LGA: 80,000 council houses under threat from Right-to-Buy reforms

29 Jan 16

As many as 80,000 council houses could be lost by 2020 under government reforms to extend Right to Buy unless councils are given greater powers to build new homes, the Local Government Association has warned.

Analysing the impact of plans to extend the Right to Buy to housing association tenants, the LGA said it could increase the Housing Benefit bill by £210m due to more people moving into private rented accommodation.

According to the LGA figures, 66,000 council homes are forecast to be sold to tenants under the existing Right to Buy scheme by the end of the decade. In addition, the group predicts councils could then be forced to sell a further 22,000 “high value” homes in order to fund the extension to housing association tenants, although this depends on how “high value” is eventually defined.

Councils said they would struggle to replace the majority of these homes sold as they only retain a third of receipts that can be used to build new homes.

LGA housing spokesman Peter Box said 80,000 of these 88,000 homes sold under Right to Buy by 2020 would therefore not be replaced. 

“Councils want to help the government shift spending from benefits to bricks and support measures to help people into home ownership but the Right to Buy extension must absolutely not be funded by forcing councils to sell off their homes,” he said.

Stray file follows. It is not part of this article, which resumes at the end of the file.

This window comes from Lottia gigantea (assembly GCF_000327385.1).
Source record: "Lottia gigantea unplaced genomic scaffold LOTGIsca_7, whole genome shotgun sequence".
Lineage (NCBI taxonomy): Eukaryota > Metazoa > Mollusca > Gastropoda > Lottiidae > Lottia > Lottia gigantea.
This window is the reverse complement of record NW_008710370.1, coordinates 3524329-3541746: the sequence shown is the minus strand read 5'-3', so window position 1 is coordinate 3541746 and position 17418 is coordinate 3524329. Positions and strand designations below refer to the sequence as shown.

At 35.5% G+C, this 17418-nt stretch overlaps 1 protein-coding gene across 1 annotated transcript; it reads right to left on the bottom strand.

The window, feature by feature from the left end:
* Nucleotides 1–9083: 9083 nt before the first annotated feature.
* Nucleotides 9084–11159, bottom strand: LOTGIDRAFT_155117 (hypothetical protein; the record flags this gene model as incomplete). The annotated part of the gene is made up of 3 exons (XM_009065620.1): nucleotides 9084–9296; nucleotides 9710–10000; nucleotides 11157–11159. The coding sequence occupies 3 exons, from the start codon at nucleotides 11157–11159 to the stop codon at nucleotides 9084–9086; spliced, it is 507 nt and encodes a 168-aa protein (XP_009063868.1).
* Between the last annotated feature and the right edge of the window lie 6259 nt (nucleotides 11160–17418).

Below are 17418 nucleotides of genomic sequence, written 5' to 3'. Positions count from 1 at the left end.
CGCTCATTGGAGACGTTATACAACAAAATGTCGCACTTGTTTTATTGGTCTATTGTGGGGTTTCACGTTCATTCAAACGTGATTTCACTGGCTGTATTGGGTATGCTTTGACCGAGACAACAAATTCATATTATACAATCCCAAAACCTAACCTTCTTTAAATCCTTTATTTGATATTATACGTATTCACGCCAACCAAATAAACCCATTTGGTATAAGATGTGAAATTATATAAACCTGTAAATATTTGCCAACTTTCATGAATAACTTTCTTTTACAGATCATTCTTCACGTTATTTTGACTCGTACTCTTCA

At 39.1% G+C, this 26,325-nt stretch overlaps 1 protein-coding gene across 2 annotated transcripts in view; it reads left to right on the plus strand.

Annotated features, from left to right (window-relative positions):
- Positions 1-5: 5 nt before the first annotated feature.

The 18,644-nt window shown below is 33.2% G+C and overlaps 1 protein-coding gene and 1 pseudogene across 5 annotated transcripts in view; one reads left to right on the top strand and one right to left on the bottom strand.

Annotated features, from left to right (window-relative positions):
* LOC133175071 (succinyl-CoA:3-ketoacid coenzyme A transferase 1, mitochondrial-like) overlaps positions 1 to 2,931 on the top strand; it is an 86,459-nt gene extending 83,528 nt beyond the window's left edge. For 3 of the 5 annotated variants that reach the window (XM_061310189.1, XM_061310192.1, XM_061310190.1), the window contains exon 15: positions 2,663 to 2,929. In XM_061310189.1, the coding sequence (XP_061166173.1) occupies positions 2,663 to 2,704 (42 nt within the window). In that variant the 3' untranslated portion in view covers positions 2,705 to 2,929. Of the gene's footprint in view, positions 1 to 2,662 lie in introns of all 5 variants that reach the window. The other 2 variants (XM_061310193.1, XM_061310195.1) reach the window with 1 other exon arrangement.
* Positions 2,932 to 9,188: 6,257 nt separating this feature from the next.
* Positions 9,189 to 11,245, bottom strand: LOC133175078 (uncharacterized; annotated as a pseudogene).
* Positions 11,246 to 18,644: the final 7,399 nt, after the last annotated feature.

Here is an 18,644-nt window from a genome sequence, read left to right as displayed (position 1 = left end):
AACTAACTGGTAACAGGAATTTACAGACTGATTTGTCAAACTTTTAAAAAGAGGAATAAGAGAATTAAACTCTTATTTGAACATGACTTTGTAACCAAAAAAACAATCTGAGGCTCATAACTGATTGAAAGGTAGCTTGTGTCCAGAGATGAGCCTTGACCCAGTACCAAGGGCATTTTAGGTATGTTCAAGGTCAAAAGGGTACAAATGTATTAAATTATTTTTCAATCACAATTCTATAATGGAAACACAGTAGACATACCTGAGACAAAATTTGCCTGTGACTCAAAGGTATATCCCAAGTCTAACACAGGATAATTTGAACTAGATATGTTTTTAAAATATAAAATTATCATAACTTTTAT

“Not everyone can afford to buy. With 68,000 people currently living in temporary accommodation, annual homelessness spending of at least £330m and more than a million more on council waiting lists it is clear that only an increase of all types of housing – including those for affordable or social rent – will solve our housing crisis.”

He warned that unless there were changes to the Housing and Planning Bill, which will enact these changes and is being examined by the House of Lords, building replacements would be “almost impossible”.

He added: “Councils have long-called for the ability to replace housing sold through Right to Buy quickly and retain 100% of receipts from all sales. This is imperative to ensure that councils can to reinvest in rapidly building the homes that people in their areas desperately need.”

Instead of forcing councils to sell high value council houses, the LGA called on the government to fund the Right to Buy extension by giving councils the power to help raise £13bn by building more new homes on surplus public land.

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